Hi , i have a friendly relaxed lab who loves to meet other dogs in a calm way. Since he has been neutered, other dogs just want to hump him. He usually does the submission stance telling the other dog that he means no harm. When the other dog becomes dominant and tries to mount him , i usually call my dog and say lets go Giddy. He just stands there not moving , then as the other dog tries to mount him excitedly , giddy - my dog will growl and turn on the other dog. No dog has got bitten yet , but calling him away from the other dog doesn't seem to have any affect even for tasty treats. Its like he is submissive so doesn't move so as to not antagonize the situation. Do you have any tips.? Asking the owner to call there dog never has any affect on the situation. The owner usually replies with a - don't know why he does this . at the same time i tell them that giddy doesn't like it when other dogs try to mount him and may retaliate , to which the other dogs carer usually replies , serves him right - it will teach him a lesson if he gets bit.

    I don't want any dog to get hurt in this situation , can you help?

    Tina

  5. Masterdogtraining

    I have found a very effective technique to be to put my dog behind me and block the incoming dog with big body shapes, waving arm out to the side, leaning forward posture and a roaring growl - as in 'I' am NOT friendly. I have stopped 90% of dogs so far completing their approach this way, including a double approach by two crazy Boxers. They usually stop about 20 feet away, consider me, look a little confused, then run off. I have had to re-issue the growl a few times, but after 2 or 3 they usually decide against coming to see us. I would add, I would use this technique with caution regarding the potential aggressiveness of an approaching dog, as they could easily react differently to my behaviour.... I haven't encountered this as yet, most are just rude, untrained dogs doing their own thing, but people using this technique would need to be able to read the approaching dog's body language to asses this. I have only had one dog this didn't work with so far, and I could see the intent look on his face as he ran toward us... he wanted to get hold of my dog! I shouted to his owner, 'Is he going to be alright?' to which the owner replied 'I don't know!' I didn't like doing it, but I'm afraid I delivered a well timed lash out at him with my foot/leg, which stopped him in his tracks long enough for his owner to catch up with him, I apologised profusely, but the owner was totally in agreement with what I had done, saying it was fine, as he was worried what his dog would have done if he had gotten to my dog. Altho I actually think I was more damaged than the dog was... nearly busted my shin!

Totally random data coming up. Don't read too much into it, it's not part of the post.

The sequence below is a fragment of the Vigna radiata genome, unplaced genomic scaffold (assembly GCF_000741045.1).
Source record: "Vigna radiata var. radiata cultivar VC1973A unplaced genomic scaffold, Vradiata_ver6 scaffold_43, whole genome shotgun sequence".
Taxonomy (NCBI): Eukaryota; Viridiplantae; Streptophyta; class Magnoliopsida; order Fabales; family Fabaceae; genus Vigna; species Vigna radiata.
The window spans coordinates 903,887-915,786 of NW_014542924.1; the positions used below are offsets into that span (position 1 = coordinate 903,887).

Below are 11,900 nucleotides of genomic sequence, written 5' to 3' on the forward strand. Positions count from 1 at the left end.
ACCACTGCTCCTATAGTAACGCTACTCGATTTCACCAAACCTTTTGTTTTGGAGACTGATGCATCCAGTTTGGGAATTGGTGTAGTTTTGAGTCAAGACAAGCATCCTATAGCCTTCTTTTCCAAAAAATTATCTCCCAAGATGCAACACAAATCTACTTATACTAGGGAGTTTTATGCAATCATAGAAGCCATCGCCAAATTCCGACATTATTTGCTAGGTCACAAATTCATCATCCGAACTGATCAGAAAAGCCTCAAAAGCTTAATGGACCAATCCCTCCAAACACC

6. Edith Chase

    My dog is very friendly to other dogs, sometimes she overreacts by screaming at the dog. The other dog just ignores her and gives her calming signals. We're a work in progress. Lots of treats before reaction or removal from the situation if we turned the corner and the dog was already too close. Some days are better than others.

  7. [email protected]

    You're right - it's not your job to train other people's dogs for them! I would keep greetings super-short and move Giddy on before the other dog has time to try mounting. Act fast. And Giddy doesn't have to meet every dog he sees. Be a bit more choosy.

  8. [email protected]

    I hope you're finding the course helpful, Andrea. Remember that with a reactive dog, Distance is your Friend. Refusal to take treats is a good sign that your dog is already too anxious and needs to be further away. You may need to intercept at a far greater distance than you're allowing at the moment. Aim for a quiet and relaxed walk, even if this means you get no nearer than 200 yards from anyone else!

  9. [email protected]

    Good for you! An awful lot of professional dog trainers started out trying to find an answer for their own dog's problems. Keep in mind that if she has a bad day, it's a good idea to skip walks for a couple of days to allow hormone levels to settle before going into the fray again.